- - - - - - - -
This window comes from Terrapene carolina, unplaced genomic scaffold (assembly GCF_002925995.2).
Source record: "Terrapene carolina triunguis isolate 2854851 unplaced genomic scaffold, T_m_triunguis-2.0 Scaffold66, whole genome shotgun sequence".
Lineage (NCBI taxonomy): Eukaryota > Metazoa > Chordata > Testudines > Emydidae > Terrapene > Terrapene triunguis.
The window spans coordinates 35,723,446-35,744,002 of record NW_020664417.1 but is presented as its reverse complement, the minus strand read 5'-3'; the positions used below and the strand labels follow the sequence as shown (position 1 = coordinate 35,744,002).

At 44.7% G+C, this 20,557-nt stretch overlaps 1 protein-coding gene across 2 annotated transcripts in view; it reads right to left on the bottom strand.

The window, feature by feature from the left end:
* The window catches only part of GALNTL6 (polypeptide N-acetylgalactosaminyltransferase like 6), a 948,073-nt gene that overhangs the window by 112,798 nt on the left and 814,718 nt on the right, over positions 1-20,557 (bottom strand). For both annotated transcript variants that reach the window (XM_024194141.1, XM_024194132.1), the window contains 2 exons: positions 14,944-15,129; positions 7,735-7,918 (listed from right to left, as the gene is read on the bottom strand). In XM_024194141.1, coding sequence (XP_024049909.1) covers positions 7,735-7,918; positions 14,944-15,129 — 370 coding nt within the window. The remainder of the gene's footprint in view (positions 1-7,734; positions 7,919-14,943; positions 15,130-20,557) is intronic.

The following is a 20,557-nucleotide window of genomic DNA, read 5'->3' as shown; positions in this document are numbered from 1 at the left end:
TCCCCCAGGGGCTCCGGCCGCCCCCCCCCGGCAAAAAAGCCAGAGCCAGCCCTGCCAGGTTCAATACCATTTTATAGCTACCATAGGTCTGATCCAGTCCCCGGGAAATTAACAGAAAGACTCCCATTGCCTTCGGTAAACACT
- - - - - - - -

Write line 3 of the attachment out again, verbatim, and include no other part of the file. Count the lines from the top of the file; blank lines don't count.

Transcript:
Lineage (NCBI taxonomy): Eukaryota > Metazoa > Chordata > Testudines > Emydidae > Terrapene > Terrapene triunguis.